New Delhi: Indian Institute of Technology (IITs) might get a royalty from the offshore campuses they plan to set up abroad, a central government panel has suggested. The expert committee has emphasised safeguards for saving the IIT brand in the long run and in cases where the institute established abroad does not do well due to any reason.
"The establishing IIT should get something back from the institute abroad. For example, there could be royalty for using the IIT brand. There should be safeguards for saving the IIT brand in long run. Every effort should be made to ensure that the IIT brand is not diluted in any manner, in case one of the institutes established abroad does not do well for whatever reason," the 17-member panel has recommended in its suggestions.
The panel has suggested that the best governance system from anywhere in the world including the governance structure of IITs be adopted for these institutes. "The governance structure should be such that while the connection with the mentoring IITs is maintained, any approval from the mentoring IIT or Indian government should not be required," it said.
Advocating enough freedom to course instructors in teaching and grading as being followed in IITs, the panel has also recommended that curricular structure should be flexible and multi-disciplinary. "Innovative, integrated dual degree programmes combining technical courses with science, humanities, finance, arts, etc should be allowed. It is expected that such innovative courses will be in high demand and can give an edge to the newly established institute over the existing ones," it said.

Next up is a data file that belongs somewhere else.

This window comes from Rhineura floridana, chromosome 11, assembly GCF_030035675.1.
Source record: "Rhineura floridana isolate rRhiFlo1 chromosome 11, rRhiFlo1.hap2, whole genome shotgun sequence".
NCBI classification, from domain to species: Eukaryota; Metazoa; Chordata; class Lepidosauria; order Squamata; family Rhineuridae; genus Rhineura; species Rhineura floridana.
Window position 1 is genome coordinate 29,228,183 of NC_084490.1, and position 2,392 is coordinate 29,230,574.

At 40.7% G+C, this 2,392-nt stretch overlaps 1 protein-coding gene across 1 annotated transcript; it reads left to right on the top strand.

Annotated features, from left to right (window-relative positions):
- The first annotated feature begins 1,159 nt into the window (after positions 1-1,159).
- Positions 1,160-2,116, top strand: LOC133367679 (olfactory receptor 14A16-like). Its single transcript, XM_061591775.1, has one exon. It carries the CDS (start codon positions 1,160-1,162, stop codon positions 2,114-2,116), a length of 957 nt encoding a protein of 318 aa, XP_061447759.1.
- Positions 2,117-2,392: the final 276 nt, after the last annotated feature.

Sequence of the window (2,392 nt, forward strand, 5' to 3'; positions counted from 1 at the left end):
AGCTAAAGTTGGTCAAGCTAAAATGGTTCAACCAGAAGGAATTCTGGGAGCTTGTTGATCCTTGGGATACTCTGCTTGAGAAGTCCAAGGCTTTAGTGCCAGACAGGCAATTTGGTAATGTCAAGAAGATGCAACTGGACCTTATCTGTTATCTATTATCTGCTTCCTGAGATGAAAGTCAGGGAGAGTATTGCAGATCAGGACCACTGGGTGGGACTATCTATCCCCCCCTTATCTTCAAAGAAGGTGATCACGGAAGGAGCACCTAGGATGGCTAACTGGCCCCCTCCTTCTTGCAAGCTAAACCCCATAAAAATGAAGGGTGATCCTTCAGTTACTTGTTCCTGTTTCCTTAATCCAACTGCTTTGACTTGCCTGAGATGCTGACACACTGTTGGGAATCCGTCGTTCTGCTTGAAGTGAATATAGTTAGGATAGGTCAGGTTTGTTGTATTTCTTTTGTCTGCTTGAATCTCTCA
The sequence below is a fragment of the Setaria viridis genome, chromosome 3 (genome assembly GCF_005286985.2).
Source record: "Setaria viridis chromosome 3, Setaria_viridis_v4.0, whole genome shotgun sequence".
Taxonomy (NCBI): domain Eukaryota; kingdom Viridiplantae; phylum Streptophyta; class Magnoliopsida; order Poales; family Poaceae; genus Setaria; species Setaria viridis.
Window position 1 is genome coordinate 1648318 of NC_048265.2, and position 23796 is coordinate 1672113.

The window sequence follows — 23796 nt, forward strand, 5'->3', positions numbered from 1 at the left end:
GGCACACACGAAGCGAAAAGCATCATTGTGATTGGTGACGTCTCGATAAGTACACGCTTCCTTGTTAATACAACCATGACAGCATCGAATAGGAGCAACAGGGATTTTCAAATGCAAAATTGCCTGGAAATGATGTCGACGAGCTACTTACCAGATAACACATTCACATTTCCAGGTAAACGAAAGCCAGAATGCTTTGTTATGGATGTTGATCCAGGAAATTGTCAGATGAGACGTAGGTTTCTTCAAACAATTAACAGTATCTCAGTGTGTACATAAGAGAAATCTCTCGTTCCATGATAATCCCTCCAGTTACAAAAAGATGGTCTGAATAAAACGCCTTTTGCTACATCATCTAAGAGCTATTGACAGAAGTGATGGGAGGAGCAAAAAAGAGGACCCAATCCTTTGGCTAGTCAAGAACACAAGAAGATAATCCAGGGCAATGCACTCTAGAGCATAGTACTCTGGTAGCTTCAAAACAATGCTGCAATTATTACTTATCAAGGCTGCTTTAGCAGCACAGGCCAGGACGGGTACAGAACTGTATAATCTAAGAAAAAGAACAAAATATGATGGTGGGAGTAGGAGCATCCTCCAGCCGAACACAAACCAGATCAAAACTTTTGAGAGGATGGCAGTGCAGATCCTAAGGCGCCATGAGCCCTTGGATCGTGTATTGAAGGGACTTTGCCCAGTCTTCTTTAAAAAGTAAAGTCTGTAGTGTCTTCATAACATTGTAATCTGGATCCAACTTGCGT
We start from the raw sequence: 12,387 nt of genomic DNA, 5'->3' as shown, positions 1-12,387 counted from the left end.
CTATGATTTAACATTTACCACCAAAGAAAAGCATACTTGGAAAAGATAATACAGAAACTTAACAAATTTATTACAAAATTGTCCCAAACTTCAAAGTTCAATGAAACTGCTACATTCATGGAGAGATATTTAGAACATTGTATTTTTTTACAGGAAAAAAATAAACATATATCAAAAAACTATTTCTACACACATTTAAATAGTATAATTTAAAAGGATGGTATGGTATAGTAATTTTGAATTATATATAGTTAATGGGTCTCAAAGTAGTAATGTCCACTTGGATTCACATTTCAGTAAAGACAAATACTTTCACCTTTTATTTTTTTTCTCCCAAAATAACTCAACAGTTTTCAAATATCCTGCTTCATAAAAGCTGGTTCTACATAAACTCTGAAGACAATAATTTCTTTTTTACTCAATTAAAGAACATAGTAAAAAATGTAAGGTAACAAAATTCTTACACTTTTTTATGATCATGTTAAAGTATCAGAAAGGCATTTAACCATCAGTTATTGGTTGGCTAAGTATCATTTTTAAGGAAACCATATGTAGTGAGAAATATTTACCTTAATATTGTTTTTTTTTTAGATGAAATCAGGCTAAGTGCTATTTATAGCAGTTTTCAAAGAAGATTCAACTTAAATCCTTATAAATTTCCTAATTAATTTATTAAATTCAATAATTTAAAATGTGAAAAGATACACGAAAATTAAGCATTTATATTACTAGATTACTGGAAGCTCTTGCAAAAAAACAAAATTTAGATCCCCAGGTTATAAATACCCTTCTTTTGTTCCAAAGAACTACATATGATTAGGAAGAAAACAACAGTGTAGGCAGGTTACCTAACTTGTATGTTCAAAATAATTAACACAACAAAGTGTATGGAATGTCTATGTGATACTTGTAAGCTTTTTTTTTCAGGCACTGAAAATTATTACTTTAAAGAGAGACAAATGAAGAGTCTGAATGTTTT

Many Middle Eastern and South Asian countries have been requesting for IITs to be set up in their countries. While IIT Delhi is considering setting up a campus in UAE, IIT Madras is exploring options in Sri Lanka, Nepal, and Tanzania. The Centre had earlier this year set up a committee headed by IIT Council standing committee chairperson Dr. K Radhakrishnan. The panel has recommended creating a generic system like IIT, National Institutes of Technology (NIT), or Indian Institute of Science Education and Research (IISER), under which a series of institutes can be established as the current IIT Act does not provide for creating IIT outside the country.
"The Act of Parliament through which these institutes are created should give them more freedom than the current IITs. These institutes have to adapt themselves as per local laws and other legal and financial requirements and, therefore, should have enough freedom to excel," it said. "The local agencies should be identified and on-boarded by the Indian Embassy in the foreign country. Hiring these agencies should not be the responsibility of the mentoring IITs as they may not have the required know-how and experience in dealing with such agencies. The mentoring IIT should, however, provide their requirements, specifications and interface closely with the selected agency to ensure timely progress," it added.
The panel has suggested that other models for establishing the institute might be used depending on the location, such as campuses run by individual IITs, a consortium of IITs and HEIs, or an individual or group of IITs working with a reputable host university. "For example, in the United Kingdom (UK), collaboration with a reputed host university will be preferred. However, this collaboration has to be entered with care so that the expectations and responsibilities of participating IITs are aligned with those of the host university," it said.